Ketchup

August 29, 2007 at 8:45 pm | Posted in family, food, travel | Leave a comment

It has been a very full two weeks since my return from site visit. A couple of days after getting back to Lima I got pretty sick. I don’t know if it was the traveling or the food or the climate change or what, but something upset my stomach for a good week and a half. I’m much better now, 100%. I’ll try to detail a little what I’ve not taken the opportunity to write about in my blog:

  • The Pachamanca: this is a very traditional peruvian dish; you dig a hole in the ground and take a bunch of rocks, clean them off, and put them over the fire and get them really hot. Then you take out the wood/coal from the hole in the ground, add a layer of alfalfa to keep the food off of the dirt, and throw in the potatoes and camote (sweet potato), then you put in some of the hot rocks, and throw in marinated chicken (I think the marinade was some soy sauce, lots of garlic, vinegar, ahi (like a chili pepper), and other stuff that I forgot). More hot rocks, then beans, apples, pineapple, and mushed up corn wrapped in banana leaves called humitas. More hot rocks. You let everything cook for about an hour and then dig it all out of the ground and eat it up. Holy delicious. We then participated in a traditional Incan ceremony to pay tribute to the earth which was really cool. There exist somewhere great pictures of all this, but unfortunately I forgot my camera at home that day.
  • The sleepover: all the volunteers spent the night at our training center and we watched Volunteer with Tom Hanks which is about a really waspy Yale grad who mistakenly ends up in Thailand in the Peace Corps. There were lots of good jokes in this movie, like when Tom Hanks walks onto the plane and all the volunteers and singing some koombaya song in unison, and he freaks out. Hilarious. I also took advantage of the grass (don’t see much of that around Lima) at the training center to sleep outside with a few other people and we were lucky enough to wake up to a beautiful fogless morning which is quite rare this time of year.
  • Graduation: the last two days of training (last Thursday and Friday) we had a host family party and our graduation where we become men and women in the eyes of the Peace Corps. The spanish word for trainee is ‘aspirante’ which I really dislike for no reason in particular, and I am happy to be a volunteer and no longer an aspirante. Friday was our graduation and I was really impressed by it. The new US ambassador to Peru came and gave a great speech in if not perfect, near-perfect Spanish. He then gave a short talk in English and commented on varying opinions of the US from around the world, and how we are in a country that views the US favorably which should really aid us in our work. I couldn’t agree more, and thought about that a lot before receiving my country assignment. The biggest problem I’ve encountered here as an American is trying to convince people that we don’t, in fact, eat all of our food out of cans. Then came the hardest part of my three months thus far in Peru and that was saying ‘goodbye’ to my family. I have really grown close to them; to my Mom Jesusa and two brothers Alfredo and Jorge. Both bros are pretty stoic serious fellows and to see them tear up a tiny bit was so moving. I kept bursting into tears, getting control of myself, and talking about how I never cry and how cool, calm, and collected I was. Then I’d burst into tears again. It was all very ‘Danielle’ of me.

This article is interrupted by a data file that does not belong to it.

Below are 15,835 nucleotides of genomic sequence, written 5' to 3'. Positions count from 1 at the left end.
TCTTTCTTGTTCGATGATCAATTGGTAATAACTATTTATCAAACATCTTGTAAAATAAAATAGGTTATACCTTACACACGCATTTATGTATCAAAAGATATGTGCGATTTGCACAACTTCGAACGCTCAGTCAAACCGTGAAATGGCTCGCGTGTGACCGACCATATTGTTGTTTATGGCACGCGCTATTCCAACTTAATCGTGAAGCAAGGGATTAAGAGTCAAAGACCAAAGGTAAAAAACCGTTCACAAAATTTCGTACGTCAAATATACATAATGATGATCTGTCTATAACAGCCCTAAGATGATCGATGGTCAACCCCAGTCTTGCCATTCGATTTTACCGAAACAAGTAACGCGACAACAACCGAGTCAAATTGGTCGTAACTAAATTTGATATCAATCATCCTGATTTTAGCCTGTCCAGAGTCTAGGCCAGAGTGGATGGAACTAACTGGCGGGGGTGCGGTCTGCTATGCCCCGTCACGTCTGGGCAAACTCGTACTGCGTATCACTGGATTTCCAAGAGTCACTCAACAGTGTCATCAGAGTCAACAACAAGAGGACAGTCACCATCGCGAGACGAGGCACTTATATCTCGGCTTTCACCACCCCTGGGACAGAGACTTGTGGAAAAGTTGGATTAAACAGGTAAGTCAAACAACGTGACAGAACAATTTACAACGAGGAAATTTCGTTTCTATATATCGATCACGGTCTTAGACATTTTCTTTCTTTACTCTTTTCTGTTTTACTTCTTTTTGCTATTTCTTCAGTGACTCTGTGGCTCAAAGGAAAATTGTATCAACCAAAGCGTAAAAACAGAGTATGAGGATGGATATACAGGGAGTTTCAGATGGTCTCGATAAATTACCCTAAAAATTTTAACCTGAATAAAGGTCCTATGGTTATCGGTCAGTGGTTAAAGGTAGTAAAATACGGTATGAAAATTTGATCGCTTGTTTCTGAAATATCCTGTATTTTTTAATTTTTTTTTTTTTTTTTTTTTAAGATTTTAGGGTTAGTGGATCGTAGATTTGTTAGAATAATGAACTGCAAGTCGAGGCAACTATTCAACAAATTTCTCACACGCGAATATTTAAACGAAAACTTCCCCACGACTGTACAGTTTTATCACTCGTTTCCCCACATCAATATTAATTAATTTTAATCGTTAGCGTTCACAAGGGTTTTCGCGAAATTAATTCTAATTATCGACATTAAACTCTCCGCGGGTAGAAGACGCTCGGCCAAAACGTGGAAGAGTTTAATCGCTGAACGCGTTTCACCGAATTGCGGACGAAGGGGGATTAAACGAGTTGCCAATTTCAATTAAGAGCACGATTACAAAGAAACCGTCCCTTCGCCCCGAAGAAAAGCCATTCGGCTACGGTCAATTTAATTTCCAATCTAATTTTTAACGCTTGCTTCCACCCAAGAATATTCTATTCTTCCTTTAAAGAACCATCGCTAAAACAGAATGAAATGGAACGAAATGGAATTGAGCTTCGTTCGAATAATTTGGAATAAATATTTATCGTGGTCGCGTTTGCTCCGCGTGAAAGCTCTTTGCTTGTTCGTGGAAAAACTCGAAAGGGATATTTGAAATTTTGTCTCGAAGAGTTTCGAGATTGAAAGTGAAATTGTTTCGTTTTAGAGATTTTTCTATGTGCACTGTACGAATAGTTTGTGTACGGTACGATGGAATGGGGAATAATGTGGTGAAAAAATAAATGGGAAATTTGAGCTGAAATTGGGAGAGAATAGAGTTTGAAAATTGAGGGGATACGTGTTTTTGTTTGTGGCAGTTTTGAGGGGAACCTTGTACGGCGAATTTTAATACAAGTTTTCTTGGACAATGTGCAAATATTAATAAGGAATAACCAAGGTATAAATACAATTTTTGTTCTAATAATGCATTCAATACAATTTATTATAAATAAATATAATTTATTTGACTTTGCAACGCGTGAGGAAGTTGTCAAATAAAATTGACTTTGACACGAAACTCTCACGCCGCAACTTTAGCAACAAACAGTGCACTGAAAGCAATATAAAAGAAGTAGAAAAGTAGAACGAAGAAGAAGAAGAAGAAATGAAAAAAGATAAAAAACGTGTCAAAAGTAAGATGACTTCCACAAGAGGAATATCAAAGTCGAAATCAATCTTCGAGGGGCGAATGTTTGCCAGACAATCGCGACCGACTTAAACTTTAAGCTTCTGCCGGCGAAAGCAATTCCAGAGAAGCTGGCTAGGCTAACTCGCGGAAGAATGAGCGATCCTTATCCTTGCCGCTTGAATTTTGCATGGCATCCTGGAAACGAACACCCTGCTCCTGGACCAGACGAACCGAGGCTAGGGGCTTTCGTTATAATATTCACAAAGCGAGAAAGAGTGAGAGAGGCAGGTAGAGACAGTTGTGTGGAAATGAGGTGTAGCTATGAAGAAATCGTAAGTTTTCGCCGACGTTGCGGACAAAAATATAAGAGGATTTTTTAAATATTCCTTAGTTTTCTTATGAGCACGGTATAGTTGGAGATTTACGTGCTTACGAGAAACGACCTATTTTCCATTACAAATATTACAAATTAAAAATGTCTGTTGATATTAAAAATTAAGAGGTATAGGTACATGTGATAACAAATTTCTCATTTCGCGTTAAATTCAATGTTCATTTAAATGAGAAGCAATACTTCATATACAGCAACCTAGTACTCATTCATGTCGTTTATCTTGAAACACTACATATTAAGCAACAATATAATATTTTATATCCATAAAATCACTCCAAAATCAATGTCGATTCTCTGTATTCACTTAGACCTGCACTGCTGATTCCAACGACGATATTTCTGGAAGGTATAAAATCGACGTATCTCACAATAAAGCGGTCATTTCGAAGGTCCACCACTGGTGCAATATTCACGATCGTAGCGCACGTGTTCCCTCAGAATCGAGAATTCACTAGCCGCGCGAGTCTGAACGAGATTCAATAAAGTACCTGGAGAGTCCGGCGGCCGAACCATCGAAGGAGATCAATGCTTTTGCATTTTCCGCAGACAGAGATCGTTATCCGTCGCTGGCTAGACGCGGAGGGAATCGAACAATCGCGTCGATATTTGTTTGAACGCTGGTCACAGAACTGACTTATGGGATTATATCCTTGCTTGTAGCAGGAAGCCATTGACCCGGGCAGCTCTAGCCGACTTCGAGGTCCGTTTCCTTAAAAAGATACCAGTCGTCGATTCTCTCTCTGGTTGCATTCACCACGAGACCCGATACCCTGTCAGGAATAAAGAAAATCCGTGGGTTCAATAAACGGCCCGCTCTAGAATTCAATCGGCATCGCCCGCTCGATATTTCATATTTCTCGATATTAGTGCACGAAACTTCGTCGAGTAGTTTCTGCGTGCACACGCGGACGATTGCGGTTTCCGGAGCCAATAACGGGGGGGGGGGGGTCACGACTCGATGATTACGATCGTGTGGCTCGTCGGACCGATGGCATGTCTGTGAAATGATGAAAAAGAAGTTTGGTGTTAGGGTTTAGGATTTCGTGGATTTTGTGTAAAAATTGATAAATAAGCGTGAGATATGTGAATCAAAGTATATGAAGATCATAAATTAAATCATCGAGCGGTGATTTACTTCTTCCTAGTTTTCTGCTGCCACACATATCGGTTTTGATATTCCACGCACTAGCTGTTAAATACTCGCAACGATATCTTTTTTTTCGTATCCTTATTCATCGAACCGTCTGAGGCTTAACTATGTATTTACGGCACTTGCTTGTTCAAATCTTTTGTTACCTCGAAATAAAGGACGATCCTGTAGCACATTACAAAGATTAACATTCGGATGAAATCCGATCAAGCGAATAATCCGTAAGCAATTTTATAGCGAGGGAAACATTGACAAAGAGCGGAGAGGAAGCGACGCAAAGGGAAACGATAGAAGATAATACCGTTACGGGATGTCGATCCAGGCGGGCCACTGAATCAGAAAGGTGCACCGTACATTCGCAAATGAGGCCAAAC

• Mayhem in Lima: Immediately after the graduation, we hopped on a bus for Lima to stay one night before taking off for our sites. People started boozing pretty early. We all went out to dinner and the boozing continued. I did not booze because I was trying to ease my stomach back into existence. I’m sure I’ve already explained that in my Peru 9 group we are half business volunteers and half youth development. One of the business trainers was able to get us into a really cool club in Miraflores, so the business group headed over there around 11pm. The youth group went to a nearby bar with a couple other volunteers who happened to be in Lima at the time. All we have heard over the last three months is how tame our group is; there is a lot of hooking up (for the old folks out there, that is when a boy and a girl become more than just friends) and drinking and general debauchery in other groups apparently. I think the three month long build up of being ‘tame’ all came out on Friday night as there was a lot of gossip worthy behavior. Aside from one little cat-fight, I think everyone had a great time and would live the night over again exactly as it was if they could. I personally spent the entire night dancing, mostly by myself and with other friends from Peace Corps, and was a spectator of sorts as people got more crazy into the wee hours of the morning. All in all it was a great night, and while I missed out on participating in the debauchery, it was well worth it as now I’m healthy again.

Saturday I went to the chinese neighborhood in Lima and got some Dim Sum with friends before hopping on a bus to Chiclayo. The trip was rather uneventful (luckily) and all six of us arrived safely. I’m here in Lambayeque with Heather, Jamar, Bailey, Adrienne and Jeanette, among other volunteers from previous groups. We bummed around town on Sunday and spent the night and all headed out to our respective sites on Monday. Sunday was a weird day for me, as the weight of what was about to happen was finally upon me. I took off on my own for Tucume on Sunday afternoon to start my two years of service

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